If you’ve ever wanted to listen to an album that can transport you not only to the outer reaches of interstellar space travel but to the depths of your Nintendo64, The Nylon Admirals have something they’d like to show you. A duo only three years in the making, The Nylon Admirals are a band that feels indebted to and deeply aware of the modern state of things when it comes to electronica music.

As they explain it, “Over the past 20 years, electronic music has become homogenous and repetitive. Forgotten are the symphonic synthesizer scores of the 70s, digital tapestries of the 80s, and wild experimental beats of the 90s. Leaving us with an ocean of loop-based dance tracks confined to a plethora of rigid sub-genres, and a focus on production values over musicality. A sea of polished turds. We got so tired of trying to find new music we liked, that we decided to just make it ourselves!”

First on their debut album Drama, and now on their sophomore effort Handbags, the motive to “save” the electronic genre feels at home in the musical DNA and artists’ frontal lobe, and now that Handbags is out in full, let me just say… Mission accomplished, gentlemen.

Showing up to Electric Daisy Carnival, Hard Summer, or Wonderland, you’re going to be hard-pressed to find a single electronic act even remotely like The Nylon Admirals. Flexing a wide array of musical influences that feel both as tethered to film scores as ‘80s synth-rock groups, there’s a new pep in the step of what was once considered to be EDM. The knack for melodic interpolations and sampling on Handbags is to die for, and the sophomore slump has never existed less.

Be it in the form of a send-up to everyone’s favorite movie trailer voice guy (the words “In a world…” should instantly ring a bell), in deeply emotive electronic tracks that feel fresh in their instrumentation (“Butcher’s Hook”), or derivative of other pieces of media in all the best ways (dance tracks “What Dreams May Come” and “Guillotine”), there’s so much meat to chew on here. Handbags incorporates an uncountable slew of vocal samples from films and television to push the album’s overall loose narrative along, but even without samples to tell the audience how to feel, the music is enough to open up the emotional wells.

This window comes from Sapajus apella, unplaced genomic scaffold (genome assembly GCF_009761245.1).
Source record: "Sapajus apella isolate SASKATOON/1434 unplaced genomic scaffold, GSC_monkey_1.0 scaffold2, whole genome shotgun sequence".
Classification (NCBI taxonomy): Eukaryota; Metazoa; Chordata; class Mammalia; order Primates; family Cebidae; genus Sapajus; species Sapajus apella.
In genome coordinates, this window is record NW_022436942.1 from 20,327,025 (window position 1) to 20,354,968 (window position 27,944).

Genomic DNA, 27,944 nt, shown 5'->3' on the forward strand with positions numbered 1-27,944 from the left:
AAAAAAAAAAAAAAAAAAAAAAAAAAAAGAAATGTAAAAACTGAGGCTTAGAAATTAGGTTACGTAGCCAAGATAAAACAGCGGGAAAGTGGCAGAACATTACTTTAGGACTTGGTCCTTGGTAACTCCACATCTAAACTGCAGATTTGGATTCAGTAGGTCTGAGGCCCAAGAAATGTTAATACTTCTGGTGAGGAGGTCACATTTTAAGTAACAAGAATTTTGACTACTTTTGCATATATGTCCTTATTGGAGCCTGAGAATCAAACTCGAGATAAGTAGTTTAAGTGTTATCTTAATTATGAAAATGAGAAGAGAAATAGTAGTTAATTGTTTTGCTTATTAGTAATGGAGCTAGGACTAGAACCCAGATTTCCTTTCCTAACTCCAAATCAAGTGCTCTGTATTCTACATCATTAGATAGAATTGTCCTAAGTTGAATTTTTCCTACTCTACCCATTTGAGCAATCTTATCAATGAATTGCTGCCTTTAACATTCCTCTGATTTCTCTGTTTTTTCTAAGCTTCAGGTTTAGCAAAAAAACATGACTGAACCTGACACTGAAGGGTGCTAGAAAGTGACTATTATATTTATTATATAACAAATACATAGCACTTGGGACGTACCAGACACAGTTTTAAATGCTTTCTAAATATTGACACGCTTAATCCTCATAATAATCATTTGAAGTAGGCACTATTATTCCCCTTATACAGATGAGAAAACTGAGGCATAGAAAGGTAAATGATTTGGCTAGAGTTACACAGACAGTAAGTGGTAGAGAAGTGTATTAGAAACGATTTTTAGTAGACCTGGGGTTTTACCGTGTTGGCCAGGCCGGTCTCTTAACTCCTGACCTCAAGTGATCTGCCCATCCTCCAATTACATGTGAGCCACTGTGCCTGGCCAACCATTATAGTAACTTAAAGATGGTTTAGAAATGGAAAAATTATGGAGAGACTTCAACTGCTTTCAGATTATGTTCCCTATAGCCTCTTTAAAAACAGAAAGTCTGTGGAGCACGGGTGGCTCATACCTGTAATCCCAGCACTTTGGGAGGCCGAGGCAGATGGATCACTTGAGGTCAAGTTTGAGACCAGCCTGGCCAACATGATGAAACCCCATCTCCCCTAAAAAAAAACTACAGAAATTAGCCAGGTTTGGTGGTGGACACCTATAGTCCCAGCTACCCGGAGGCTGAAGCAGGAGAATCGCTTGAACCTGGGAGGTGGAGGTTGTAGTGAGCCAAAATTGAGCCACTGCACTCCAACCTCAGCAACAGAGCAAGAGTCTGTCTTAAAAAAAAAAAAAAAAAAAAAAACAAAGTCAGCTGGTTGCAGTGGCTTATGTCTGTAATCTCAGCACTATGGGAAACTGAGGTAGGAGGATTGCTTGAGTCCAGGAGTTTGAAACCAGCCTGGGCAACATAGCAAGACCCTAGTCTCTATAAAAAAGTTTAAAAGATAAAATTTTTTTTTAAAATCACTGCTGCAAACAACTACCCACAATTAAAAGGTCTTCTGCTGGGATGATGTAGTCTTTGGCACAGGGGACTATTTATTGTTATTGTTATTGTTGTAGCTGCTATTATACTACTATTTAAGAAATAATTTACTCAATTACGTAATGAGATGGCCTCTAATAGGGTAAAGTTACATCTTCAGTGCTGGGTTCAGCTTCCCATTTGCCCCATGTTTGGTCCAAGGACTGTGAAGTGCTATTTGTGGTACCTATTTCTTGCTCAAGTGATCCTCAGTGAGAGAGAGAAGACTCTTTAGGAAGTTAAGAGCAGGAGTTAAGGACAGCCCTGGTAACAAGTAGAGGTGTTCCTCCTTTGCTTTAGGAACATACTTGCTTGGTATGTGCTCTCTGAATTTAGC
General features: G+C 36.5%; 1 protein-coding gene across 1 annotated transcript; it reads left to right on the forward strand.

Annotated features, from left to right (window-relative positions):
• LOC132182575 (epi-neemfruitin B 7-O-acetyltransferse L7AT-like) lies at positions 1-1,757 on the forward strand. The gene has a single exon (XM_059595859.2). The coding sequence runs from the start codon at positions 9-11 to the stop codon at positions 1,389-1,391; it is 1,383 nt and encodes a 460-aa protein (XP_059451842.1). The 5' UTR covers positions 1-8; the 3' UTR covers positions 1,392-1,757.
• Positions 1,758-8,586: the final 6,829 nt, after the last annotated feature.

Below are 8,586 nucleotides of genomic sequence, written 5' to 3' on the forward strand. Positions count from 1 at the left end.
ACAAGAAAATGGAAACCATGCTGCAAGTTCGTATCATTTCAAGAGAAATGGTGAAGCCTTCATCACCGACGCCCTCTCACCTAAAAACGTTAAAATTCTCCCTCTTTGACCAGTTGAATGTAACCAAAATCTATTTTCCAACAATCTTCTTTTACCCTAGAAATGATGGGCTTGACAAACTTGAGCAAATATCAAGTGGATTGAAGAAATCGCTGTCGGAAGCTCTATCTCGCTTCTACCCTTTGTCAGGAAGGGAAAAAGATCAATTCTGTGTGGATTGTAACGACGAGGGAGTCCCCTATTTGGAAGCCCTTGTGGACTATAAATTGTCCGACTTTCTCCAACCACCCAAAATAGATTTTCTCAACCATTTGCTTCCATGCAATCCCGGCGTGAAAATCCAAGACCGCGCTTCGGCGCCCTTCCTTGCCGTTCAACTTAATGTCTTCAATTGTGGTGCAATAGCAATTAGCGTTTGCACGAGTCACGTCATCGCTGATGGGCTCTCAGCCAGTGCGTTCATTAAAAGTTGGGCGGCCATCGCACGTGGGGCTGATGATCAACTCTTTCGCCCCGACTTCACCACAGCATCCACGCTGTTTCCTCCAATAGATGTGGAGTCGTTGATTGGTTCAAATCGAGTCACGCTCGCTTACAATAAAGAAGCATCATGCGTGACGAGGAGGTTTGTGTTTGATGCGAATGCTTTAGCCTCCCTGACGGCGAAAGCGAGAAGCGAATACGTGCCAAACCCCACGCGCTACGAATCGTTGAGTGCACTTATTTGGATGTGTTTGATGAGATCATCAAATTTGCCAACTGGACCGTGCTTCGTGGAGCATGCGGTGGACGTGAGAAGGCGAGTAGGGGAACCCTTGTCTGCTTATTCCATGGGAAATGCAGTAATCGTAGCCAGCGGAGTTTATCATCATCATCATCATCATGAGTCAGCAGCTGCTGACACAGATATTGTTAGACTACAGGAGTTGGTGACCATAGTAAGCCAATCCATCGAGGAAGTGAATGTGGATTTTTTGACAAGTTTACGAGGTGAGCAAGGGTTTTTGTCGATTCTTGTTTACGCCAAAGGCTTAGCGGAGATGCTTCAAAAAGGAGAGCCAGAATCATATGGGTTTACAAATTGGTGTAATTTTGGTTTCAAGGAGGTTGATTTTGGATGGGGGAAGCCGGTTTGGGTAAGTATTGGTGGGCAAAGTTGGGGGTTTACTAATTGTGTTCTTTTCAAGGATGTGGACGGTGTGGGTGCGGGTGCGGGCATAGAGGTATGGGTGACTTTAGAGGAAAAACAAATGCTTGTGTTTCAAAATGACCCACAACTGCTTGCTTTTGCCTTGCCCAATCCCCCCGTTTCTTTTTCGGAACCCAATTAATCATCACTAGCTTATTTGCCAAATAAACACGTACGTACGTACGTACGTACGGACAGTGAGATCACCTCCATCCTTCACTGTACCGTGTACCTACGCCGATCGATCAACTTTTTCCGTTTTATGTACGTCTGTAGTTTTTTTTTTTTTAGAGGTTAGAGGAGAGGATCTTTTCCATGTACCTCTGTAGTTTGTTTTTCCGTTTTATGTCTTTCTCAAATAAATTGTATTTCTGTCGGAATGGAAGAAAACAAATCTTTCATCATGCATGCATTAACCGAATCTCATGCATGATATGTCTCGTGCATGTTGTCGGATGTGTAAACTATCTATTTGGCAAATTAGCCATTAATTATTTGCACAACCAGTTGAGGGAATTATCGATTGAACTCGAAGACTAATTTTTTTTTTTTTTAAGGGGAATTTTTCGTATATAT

With Handbags, are The Nylon Admirals successful in bringing about their revenge on modern EDM? The results remain to be seen, but once the ten-minute-plus epic finale “Orabidoo” rolls around, the state of modern music will be the last thing on your mind. A total deconstruction of what music is and what it can be, “Orabidoo” sends Handbags out on the best note possible as it spans enough time to stretch the listener’s brain to and fro before bringing things together to end on a pitch-perfect, mellow closing section fronted by a woman vocalist and, ultimately, a round of applause from an unknown audience. The experience is ultimately highly rewarding when treated like a cinematic viewing, and The Nylon Admirals seem well aware of this fact; there’s beauty in a narrative, and Handbags is quite possibly their magnum opus.

Garth Thomas